As a butcher says, “In Wasseypur, even a pigeon flies with only one wing because it needs the other one to cover its ass.” This is all pulp violence that leaves nothing to be desired when compared to Quentin Tarantino’s best works. In the beginning, we follow Shahid Khan (Jaideep Ahlawat), a horse cart driver and thief who is our first protagonist. Then, the focus moves to his son Sardar Khan (Manoj Bajpai), who seeks revenge. Later on, the main character is Faizal, the family’s ugly duckling, and this revenge saga reaches its climax. Since no Indian cinema would screen such a long film that runs for more than five hours, it was divided into two halves for the Indian market. What I love the most, though, is how the first part is so concise and well structured that it could work perfectly without a continuation.
But if I make it sound like the movie is too serious, this is far from true. It has a hilarious sense of humor and scenes that border on the surreal, like when Sardar proposes to his wife Nagma (Richa Chadda, the Indian Salma Hayek) that they live together with his second wife Durga (Reema Sen) but with separate kitchens for each woman. Durga is also quite funny in a scene when she says in tears that she doesn’t want to become a “child-vending machine” like Nagma, who already has four sons by Sardar. Other priceless moments include a fight with a knife in a brothel, guns that burst in the hands of gangsters and a hilarious discussion about Definite’s (Zeishan Quadri) name — and I love one particular scene when a certain character says that “even the biggest balls are subservient to the dick.”
What keeps Gangs of Wasseypur from being outstanding, however, is its second part, which is more irregular than the first and feels even repetitious. The plot becomes convoluted, with backstabbing everywhere and shifts in alliances that seem more like an easy attempt at offering surprises than being engaging. Another problem is that important characters are only introduced close to the end, which also contributes to that feeling. Even so, when it seems like Part 2 doesn’t have what it takes to match Part 1 in terms of narrative, there comes an explosive climax that not only is conducted with absolute perfection in its sheer brutality and dramatic power but also concludes the story on a note worthy of the best Greek tragedies.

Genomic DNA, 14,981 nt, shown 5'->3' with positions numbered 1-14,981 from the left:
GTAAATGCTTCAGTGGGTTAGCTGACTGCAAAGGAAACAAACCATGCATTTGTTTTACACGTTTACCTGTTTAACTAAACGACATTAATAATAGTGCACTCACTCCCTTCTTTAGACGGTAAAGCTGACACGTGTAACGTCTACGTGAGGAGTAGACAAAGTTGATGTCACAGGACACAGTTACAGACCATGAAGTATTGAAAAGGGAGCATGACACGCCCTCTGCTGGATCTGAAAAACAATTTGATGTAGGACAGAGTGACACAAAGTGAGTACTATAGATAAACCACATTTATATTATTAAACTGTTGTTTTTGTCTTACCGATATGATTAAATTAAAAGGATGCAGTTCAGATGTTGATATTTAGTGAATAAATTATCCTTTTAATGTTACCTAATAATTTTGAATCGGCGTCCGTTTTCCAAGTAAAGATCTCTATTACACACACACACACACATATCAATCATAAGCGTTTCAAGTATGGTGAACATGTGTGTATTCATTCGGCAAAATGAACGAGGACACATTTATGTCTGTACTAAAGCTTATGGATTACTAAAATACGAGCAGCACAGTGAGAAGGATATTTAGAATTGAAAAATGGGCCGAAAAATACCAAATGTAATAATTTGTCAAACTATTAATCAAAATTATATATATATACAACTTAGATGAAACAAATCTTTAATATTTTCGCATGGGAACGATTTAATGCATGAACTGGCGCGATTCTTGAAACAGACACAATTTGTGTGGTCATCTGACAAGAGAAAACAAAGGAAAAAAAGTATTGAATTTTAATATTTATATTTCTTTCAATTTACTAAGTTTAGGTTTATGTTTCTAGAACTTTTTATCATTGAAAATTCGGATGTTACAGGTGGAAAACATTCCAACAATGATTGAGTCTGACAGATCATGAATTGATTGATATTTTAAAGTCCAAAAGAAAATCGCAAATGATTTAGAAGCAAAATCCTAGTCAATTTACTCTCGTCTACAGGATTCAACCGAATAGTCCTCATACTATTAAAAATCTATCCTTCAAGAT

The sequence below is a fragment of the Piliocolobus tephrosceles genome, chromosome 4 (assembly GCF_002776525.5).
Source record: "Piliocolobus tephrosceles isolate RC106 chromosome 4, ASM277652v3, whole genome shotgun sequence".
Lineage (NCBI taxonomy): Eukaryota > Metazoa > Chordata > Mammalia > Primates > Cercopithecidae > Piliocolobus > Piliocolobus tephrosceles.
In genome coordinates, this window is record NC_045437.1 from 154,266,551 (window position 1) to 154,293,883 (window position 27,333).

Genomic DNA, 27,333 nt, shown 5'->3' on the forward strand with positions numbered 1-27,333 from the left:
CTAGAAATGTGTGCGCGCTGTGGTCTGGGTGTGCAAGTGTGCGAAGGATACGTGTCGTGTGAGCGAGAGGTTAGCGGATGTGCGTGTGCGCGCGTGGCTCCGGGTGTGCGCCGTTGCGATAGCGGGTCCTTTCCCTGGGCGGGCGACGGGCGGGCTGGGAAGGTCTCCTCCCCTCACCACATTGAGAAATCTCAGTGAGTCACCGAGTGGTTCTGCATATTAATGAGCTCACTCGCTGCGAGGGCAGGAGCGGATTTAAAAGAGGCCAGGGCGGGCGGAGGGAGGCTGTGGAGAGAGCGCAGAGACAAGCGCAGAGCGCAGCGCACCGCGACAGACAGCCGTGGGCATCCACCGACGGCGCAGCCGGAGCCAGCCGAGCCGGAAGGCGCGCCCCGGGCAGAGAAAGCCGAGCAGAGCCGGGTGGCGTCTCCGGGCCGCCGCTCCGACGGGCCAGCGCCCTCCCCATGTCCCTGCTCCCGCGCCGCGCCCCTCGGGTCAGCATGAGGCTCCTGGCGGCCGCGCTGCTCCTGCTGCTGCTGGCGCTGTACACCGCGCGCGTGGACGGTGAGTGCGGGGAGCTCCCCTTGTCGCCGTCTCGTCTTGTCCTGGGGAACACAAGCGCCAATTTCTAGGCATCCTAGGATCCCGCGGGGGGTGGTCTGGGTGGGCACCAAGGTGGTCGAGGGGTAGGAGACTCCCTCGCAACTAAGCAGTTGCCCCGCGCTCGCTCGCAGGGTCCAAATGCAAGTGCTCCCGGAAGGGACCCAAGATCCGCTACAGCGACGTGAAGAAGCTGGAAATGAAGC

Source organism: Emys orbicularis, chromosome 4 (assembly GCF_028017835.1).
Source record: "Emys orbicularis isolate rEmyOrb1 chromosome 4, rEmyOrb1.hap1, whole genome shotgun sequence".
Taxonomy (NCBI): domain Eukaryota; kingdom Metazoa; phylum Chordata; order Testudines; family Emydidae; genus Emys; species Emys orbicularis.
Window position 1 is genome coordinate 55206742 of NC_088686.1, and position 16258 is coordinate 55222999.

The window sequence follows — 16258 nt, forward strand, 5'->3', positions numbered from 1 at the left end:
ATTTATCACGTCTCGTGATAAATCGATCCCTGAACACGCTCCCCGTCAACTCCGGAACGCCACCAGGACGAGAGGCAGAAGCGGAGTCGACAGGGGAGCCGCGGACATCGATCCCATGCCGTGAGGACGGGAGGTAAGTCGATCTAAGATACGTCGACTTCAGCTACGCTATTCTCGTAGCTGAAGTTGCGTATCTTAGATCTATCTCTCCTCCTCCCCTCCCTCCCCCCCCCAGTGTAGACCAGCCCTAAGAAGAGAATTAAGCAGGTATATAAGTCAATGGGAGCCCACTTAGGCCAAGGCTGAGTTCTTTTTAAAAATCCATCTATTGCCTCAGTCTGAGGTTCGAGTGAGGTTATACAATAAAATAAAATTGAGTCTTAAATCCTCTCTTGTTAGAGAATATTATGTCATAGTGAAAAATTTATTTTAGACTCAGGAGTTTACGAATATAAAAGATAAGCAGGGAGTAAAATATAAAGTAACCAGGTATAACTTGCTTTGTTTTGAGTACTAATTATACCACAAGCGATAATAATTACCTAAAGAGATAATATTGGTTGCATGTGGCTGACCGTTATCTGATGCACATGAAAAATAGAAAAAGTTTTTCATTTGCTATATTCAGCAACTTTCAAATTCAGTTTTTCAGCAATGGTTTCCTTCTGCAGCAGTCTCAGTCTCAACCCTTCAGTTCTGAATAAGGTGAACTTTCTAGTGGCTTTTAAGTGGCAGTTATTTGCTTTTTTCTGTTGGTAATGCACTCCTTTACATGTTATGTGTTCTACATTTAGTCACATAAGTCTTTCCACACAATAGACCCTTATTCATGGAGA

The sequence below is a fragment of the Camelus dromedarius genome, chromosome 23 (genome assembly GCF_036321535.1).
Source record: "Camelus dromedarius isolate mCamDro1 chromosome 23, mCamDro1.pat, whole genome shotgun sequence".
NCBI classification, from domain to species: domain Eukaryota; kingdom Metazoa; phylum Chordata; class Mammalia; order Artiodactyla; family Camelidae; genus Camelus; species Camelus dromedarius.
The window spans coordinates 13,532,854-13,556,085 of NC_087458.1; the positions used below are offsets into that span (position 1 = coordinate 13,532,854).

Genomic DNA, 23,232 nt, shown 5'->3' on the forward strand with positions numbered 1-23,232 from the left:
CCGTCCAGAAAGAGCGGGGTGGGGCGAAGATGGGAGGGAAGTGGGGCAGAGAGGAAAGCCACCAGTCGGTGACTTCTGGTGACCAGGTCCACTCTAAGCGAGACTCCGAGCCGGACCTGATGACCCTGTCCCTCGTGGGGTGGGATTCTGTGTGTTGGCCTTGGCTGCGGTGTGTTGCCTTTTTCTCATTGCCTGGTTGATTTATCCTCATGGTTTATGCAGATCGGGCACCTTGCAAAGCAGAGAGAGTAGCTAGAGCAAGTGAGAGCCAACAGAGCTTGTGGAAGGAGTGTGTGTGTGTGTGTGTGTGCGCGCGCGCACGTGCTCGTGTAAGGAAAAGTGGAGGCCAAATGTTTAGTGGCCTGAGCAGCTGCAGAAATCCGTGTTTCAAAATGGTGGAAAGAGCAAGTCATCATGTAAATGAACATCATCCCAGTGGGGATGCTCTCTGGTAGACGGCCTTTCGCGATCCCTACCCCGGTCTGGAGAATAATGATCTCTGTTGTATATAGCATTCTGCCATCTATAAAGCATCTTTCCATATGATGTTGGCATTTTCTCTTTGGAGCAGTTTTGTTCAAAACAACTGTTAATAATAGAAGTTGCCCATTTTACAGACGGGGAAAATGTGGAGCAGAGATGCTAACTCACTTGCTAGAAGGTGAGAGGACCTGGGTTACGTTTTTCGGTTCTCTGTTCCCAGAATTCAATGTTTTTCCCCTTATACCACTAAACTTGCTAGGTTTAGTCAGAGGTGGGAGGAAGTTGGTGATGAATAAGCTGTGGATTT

Amusing in the way it shows the technological evolution throughout the decades (including pagers in the ’80s and later, cell phones), the movie also deserves credit for its genre-blending music, and we even hear the sounds of babies laughing in the instrumental theme that plays whenever the young and insolent Babu Khan AKA Perpendicular (Aditya Kumar) appears. On the other hand, it is hard to defend a scene in which Ramadhir Singh (and obviously the director) says that “as long as there are fucking movies in this country, people will continue to be fooled.” Apparently, Kashyap is not aware of how offensive this sounds, since he is talking about his own audience too. After all, this is popular escapism, not an experimental piece of political commentary.
At least, we leave Gangs of Wasseypur with the pleasant feel that we got to know a fantastic gallery of characters and went through heaven and hell with them. And I am glad to know that I will certainly remember Faizal’s bloodshot eyes full of hate for quite some time.